La Salle, IL. (ECWd) –
Tom Collins, reporter for the News Tribune, decided to take a swat at our facts by simply asking the La Salle Police Chief to clarify the issues raised in this previous article (here).
First, he says we “got that much right” when we reported La Salle Police Officer James Strand had been punished with two days’ suspension earlier this year.
After that first paragraph, he starts failing, here’s how:
- states that what was written doesn’t jibe with what the La Salle police chief gave us, and also gave to him…
In an email earlier today when we were attempting to verify the News Tribune received the exact same information we received, Collins refused to provide those documents to us. We have no way to verify the truthfulness of his statement until we receive the answer to another FOIA sent to La Salle police department for all documents provided to the News Tribune. Of interest is the reporter claims to have received the same “set” of documents we did except we did not receive a “set” of documents. We received a one-page responsive document and published it with the article.
- states we “selectively cited” the wording in the disciplinary report provided under FOIA
While at the same time only “selectively citing” Strand’s suspension for undertaking an investigation without first notifying his superior, and failing to name the other causes of the suspension, like:
- Unauthorized Prohibited Associations
- Unauthorized Persons in Police Vehicles
- Unauthorized Personal Business
- Conduct (inappropriate)
- Unauthorized Leaving the City of La Salle
- Unauthorized Personal Use of Cell Phone
How’s that for “selectively citing” things? Interesting to see that we published the document for everyone to see and draw their own conclusions from while the News Tribune selectively cited from it and failed to link to it.
News-Tribune then says that the investigation wasn’t completed entirely in-house and that the State Police, Peru Police, and State’s Attorney’s Office all reviewed the facts BEFORE La Salle Police Chief decided to write the suspension letter, dated March 30, 2016.
Another case of selective citing I guess since Chief Uranich stated in the letter “an internal investigation of the above complaints“… Never mind that the State Police investigation and partial interviews were completed after this “internal investigation” letter and suspension were issued.
According to ISP documents provided under FOIA, their reports reflect interviews going into April and a Case Action Report dated May 5th of 2016, a full 36 days after the last date of his suspension. According to the ISP documents, Chief Uranich was not even interviewed until April 7, 2016, two days after Strand’s final suspension day. The ISP closed their case once notified of the suspension – which make us think the motive behind the suspension was to close the case prematurely, before the ISP interviewed Strand, the alleged prostitute, or the “unknown police officer impersonator who chose to impersonate a police officer and give an alleged prostitute $100” (that happens all the time LOL). Further discussion on the State Police report is HERE.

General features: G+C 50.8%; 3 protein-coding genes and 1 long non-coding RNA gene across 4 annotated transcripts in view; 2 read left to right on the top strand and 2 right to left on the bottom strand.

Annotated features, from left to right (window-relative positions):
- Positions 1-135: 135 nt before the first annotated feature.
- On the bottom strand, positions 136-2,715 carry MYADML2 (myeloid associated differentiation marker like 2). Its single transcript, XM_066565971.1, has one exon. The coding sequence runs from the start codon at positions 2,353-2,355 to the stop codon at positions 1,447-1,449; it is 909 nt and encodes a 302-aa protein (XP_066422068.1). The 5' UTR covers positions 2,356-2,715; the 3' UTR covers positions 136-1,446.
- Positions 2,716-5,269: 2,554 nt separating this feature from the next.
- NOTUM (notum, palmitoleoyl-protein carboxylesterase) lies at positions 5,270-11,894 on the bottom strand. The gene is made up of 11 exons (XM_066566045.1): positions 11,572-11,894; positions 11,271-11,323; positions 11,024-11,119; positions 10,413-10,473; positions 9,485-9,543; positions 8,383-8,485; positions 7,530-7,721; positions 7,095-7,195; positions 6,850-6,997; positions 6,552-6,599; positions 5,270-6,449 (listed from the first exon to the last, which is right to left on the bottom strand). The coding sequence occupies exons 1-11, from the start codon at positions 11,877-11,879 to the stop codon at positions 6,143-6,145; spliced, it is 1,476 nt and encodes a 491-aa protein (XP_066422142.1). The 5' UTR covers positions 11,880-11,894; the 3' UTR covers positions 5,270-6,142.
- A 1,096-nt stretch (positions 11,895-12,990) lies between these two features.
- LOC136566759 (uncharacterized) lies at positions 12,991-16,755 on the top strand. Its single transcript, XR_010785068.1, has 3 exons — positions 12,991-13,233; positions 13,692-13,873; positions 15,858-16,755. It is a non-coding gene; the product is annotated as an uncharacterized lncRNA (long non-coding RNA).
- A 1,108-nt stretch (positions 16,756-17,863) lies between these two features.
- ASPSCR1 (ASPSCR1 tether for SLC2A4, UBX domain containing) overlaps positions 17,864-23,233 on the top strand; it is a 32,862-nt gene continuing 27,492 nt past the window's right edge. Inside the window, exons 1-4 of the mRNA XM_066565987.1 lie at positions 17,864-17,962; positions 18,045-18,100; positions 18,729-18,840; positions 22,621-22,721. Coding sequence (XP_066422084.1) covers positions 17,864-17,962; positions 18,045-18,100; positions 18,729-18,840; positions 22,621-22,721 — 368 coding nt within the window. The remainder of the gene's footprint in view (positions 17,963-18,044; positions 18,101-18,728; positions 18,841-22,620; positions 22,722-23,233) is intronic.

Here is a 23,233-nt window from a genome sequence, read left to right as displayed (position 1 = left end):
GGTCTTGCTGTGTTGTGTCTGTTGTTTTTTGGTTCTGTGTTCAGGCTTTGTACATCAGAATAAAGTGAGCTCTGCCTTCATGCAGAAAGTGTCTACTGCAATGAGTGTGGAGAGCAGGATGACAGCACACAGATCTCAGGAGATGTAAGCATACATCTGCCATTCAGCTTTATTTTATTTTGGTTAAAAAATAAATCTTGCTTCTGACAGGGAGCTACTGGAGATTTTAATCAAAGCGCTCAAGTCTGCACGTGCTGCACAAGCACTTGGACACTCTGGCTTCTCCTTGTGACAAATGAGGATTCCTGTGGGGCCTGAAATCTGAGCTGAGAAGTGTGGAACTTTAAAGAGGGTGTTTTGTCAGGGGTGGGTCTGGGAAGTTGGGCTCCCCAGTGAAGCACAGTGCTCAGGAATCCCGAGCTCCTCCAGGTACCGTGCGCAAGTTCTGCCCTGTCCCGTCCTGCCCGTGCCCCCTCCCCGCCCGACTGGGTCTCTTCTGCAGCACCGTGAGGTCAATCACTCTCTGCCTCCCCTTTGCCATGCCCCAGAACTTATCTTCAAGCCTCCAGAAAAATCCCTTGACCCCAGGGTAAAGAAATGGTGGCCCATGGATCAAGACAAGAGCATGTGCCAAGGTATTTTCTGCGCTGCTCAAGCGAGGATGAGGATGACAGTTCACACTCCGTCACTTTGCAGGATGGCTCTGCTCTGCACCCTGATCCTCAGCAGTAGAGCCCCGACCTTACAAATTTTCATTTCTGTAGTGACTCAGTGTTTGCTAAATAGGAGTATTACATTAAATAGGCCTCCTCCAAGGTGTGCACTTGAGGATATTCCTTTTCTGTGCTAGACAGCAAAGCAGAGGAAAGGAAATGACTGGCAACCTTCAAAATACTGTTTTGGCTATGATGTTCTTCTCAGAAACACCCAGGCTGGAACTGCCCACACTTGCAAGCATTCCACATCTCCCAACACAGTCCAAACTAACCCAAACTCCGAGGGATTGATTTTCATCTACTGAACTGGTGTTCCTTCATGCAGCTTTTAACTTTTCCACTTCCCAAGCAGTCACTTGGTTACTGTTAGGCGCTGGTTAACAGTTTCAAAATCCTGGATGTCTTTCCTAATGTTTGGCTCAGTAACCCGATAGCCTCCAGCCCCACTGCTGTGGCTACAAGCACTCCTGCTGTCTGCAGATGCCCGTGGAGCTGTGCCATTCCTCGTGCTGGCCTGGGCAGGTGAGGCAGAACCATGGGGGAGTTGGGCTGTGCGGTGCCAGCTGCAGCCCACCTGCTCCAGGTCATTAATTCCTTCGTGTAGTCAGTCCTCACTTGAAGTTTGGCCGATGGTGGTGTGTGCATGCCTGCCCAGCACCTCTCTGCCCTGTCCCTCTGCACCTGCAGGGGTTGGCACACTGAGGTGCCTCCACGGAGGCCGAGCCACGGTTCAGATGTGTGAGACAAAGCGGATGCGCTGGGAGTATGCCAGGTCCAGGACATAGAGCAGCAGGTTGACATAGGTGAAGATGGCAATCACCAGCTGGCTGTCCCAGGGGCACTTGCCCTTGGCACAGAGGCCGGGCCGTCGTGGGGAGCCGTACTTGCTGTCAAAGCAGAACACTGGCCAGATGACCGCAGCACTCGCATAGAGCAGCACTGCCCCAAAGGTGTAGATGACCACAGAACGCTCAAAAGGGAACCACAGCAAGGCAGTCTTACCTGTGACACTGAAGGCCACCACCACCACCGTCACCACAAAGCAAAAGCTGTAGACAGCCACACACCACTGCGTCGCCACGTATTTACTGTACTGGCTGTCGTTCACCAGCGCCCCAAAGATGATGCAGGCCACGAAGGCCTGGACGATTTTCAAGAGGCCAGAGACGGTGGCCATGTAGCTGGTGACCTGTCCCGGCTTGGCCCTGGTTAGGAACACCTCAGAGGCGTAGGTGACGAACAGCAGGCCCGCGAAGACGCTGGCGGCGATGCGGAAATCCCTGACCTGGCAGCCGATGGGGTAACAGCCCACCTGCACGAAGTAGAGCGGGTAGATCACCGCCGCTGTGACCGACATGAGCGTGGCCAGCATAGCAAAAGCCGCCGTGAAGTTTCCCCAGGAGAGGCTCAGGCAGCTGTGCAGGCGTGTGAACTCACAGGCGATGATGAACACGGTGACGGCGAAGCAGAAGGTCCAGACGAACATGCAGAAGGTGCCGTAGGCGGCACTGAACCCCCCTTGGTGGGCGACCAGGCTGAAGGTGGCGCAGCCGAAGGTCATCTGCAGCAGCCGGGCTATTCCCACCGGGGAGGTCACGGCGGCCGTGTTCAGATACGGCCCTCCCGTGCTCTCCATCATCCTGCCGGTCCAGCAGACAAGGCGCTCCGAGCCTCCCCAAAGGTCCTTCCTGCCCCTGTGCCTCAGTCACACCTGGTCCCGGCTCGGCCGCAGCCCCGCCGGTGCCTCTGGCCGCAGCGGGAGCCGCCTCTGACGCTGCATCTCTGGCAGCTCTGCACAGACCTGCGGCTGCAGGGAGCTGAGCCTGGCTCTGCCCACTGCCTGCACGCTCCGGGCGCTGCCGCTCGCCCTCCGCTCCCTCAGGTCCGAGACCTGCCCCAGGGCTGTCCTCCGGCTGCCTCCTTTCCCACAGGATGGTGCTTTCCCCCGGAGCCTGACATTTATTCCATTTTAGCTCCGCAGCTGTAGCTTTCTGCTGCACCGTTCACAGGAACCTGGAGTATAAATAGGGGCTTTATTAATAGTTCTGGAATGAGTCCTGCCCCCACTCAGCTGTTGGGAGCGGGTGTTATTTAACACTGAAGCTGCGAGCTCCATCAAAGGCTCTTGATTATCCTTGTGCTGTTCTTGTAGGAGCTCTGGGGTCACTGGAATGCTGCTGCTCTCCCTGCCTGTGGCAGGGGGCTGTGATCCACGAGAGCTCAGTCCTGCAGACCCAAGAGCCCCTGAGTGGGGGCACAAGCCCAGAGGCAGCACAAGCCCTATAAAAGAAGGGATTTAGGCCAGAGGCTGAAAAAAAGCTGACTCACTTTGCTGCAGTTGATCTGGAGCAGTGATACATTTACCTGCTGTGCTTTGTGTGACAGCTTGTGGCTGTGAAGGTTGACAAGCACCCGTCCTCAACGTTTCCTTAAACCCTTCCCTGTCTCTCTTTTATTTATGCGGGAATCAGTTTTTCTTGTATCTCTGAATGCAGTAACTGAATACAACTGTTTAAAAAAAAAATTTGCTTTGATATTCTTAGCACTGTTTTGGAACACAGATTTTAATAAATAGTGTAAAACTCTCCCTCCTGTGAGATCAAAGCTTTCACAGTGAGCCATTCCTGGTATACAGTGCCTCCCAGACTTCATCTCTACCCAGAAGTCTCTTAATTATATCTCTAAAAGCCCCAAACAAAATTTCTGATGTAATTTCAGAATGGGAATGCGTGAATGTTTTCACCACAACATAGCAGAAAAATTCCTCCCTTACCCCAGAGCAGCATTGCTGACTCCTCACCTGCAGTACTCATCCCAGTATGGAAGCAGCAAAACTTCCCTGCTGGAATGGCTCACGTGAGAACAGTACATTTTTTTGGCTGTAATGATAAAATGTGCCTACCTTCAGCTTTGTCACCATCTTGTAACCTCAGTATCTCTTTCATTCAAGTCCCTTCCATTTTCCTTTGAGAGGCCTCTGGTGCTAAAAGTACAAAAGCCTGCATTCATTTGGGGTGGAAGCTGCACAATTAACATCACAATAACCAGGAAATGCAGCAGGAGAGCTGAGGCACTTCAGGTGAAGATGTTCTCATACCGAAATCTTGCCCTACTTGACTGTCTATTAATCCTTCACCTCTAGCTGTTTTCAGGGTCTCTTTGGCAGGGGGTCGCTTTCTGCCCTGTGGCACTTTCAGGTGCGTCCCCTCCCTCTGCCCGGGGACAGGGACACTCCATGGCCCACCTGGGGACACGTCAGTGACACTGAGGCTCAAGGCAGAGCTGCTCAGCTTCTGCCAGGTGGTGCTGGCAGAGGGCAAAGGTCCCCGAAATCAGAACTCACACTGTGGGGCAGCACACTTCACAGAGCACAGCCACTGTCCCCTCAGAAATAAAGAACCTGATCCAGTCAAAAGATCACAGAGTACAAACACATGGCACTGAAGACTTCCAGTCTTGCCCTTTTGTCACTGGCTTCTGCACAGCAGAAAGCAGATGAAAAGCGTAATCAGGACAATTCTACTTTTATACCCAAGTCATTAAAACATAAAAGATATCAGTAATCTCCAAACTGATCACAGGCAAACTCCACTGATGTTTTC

The appearance in publishing the News-Tribune article was to somehow cast doubt as to our interpretations of the facts given to us at the time while claiming to have received the exact same documents we received, and declining to provide those documents to us for comparison with what we actually received. The end result was casting doubt on their own article for apparently failing to review the Illinois State Police report that clearly conflicts with their reporting.
Of interest in our communications with the reporter is his one question to us.
“Answer me one question: Who tipped you off to the investigation?”
We find it quite interesting that his question to us had nothing to do with our reporting but instead appeared to focus on the fact we got tipped off. We informed him we do not divulge our sources and frankly, we are surprised that he would ask such a question.
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G. BarracloughPosted at 06:18h, 15 October
To paraphrase a famous Democratic Party operative and attorney, James Carville,
“if you drag a hundred-dollar bill through LaSalle County, you never know what you’ll find.”
G. BarracloughPosted at 06:26h, 15 October
Here we go again…
The self-appointed government watchdogs v. an alleged senior reporter representing himself to be a journalist.
Warren J. Le FeverPosted at 10:17h, 15 October
Simply another example of the mainstream news media supporting wrongdoing…